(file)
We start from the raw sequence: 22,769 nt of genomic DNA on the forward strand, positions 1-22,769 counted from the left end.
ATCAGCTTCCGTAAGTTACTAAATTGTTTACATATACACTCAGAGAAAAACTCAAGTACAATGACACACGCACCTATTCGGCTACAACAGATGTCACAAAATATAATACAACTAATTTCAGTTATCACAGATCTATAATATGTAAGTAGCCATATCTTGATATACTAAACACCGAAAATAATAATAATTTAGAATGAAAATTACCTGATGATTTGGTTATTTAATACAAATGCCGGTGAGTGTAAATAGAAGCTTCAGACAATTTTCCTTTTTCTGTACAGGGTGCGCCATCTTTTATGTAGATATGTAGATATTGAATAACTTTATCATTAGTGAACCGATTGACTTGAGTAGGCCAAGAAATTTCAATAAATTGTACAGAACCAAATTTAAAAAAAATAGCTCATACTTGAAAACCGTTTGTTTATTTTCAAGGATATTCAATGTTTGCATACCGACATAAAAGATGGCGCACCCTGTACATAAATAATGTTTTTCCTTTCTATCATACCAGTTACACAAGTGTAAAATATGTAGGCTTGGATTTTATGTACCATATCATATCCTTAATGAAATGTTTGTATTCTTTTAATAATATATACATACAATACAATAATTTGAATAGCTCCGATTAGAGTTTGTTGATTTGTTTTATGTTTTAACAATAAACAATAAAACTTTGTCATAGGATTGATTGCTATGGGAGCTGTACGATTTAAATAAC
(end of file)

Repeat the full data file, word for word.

We start from the raw sequence: 22,769 nt of genomic DNA on the forward strand, positions 1-22,769 counted from the left end.
ATCAGCTTCCGTAAGTTACTAAATTGTTTACATATACACTCAGAGAAAAACTCAAGTACAATGACACACGCACCTATTCGGCTACAACAGATGTCACAAAATATAATACAACTAATTTCAGTTATCACAGATCTATAATATGTAAGTAGCCATATCTTGATATACTAAACACCGAAAATAATAATAATTTAGAATGAAAATTACCTGATGATTTGGTTATTTAATACAAATGCCGGTGAGTGTAAATAGAAGCTTCAGACAATTTTCCTTTTTCTGTACAGGGTGCGCCATCTTTTATGTAGATATGTAGATATTGAATAACTTTATCATTAGTGAACCGATTGACTTGAGTAGGCCAAGAAATTTCAATAAATTGTACAGAACCAAATTTAAAAAAAATAGCTCATACTTGAAAACCGTTTGTTTATTTTCAAGGATATTCAATGTTTGCATACCGACATAAAAGATGGCGCACCCTGTACATAAATAATGTTTTTCCTTTCTATCATACCAGTTACACAAGTGTAAAATATGTAGGCTTGGATTTTATGTACCATATCATATCCTTAATGAAATGTTTGTATTCTTTTAATAATATATACATACAATACAATAATTTGAATAGCTCCGATTAGAGTTTGTTGATTTGTTTTATGTTTTAACAATAAACAATAAAACTTTGTCATAGGATTGATTGCTATGGGAGCTGTACGATTTAAATAAC